I cannot find a link to the article, but I recently read that this "wrongful" foreclosure is a growing trend nationally. Lenders are foreclosing on loans that are not actually in default due to poor record keeping or misreading files. There are other reports, similar to the client above, where the lender foreclosed on an home for which they had no lien. In jurisdictions where the repossession without foreclosure or eviction is permitted, this wrongful foreclosure has led to extensive property damage, which has led several property owners being left homeless through no fault of their own.

I have attached two links to this post that show that the problems now seem to go from merely negligent to intentional and fraudulent. Forged documents and improper reviews of accounts to determine their deficiency have now come to light.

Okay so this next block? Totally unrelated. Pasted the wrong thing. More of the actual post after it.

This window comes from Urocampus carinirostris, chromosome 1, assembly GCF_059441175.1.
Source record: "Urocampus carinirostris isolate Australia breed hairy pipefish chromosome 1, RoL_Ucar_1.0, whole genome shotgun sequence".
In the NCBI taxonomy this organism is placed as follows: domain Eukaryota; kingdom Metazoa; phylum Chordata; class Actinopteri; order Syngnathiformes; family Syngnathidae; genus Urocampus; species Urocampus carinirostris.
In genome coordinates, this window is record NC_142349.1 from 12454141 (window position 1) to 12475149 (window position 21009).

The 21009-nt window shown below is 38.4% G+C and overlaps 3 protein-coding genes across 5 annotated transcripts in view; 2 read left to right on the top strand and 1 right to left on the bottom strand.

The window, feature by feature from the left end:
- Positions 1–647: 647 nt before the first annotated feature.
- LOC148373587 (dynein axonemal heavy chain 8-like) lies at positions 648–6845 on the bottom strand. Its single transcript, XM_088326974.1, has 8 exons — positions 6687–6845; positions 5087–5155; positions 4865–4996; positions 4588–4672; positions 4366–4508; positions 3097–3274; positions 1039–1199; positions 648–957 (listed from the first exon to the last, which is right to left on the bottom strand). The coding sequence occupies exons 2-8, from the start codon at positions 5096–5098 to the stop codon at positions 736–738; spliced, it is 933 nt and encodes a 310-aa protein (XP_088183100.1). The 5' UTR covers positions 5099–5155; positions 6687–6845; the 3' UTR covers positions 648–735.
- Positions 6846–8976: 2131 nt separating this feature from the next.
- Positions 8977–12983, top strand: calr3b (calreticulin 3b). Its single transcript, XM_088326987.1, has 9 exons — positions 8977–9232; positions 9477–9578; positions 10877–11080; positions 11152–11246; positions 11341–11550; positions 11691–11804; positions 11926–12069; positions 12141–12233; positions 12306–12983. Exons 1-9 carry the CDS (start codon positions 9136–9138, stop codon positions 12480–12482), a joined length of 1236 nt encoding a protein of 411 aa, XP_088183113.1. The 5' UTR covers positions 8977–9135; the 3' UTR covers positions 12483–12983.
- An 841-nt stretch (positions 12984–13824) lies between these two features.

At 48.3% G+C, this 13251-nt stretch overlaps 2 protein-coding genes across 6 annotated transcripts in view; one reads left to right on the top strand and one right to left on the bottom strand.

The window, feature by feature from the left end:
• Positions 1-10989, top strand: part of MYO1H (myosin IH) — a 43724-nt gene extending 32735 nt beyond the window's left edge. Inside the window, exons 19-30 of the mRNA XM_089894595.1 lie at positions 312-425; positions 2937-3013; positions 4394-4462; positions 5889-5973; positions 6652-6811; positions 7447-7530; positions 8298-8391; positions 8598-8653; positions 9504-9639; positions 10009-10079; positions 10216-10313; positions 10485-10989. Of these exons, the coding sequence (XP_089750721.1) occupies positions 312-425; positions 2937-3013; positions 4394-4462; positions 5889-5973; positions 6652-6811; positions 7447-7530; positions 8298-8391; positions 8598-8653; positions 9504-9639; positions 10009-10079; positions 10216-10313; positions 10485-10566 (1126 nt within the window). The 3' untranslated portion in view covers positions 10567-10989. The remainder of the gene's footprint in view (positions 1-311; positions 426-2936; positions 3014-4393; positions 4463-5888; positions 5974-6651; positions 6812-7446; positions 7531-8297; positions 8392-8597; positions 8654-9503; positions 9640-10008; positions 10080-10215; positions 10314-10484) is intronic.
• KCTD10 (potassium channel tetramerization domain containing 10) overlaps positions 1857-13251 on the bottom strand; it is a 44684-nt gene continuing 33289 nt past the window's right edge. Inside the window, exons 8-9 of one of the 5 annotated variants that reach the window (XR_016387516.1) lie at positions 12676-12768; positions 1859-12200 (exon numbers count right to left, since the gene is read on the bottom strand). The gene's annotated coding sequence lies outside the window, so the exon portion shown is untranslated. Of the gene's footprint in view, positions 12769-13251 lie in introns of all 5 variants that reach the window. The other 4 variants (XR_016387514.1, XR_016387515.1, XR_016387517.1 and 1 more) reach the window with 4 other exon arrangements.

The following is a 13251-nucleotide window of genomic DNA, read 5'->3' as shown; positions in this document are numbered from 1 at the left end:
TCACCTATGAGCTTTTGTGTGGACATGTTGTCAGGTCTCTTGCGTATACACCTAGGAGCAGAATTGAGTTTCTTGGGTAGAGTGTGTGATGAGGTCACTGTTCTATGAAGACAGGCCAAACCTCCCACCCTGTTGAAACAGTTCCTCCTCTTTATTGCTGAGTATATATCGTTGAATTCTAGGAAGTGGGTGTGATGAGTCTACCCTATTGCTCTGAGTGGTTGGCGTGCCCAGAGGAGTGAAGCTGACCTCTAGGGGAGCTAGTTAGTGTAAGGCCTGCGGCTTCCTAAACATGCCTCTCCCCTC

With all of this in mind, we have to be very careful in how we advise our clients in a situations involving loans. Even though foreclosures have gotten more common, the more problems render them far less routine. It has gotten to the point that I tell clients to ignore the advertising of cheaper rates and only go with local lenders. It is much easier to walk into a branch office to talk to someone you know if you are having financial problems that to speak with someone in another state that will transfer you to someone in another department in some other state that has no idea what the client is dealing with. With this level of personal service, I feel that lender are more likely to review the client's situation carefully and clients are less likely to have the problems that I have describe above.

ABA JOURNAL: Foreclosure System Is Riddled with Faked Documents

ABA JOURNAL: "Robo-Signer" Halting Foreclosures

Friday, January 29, 2010

The President and Jury Duty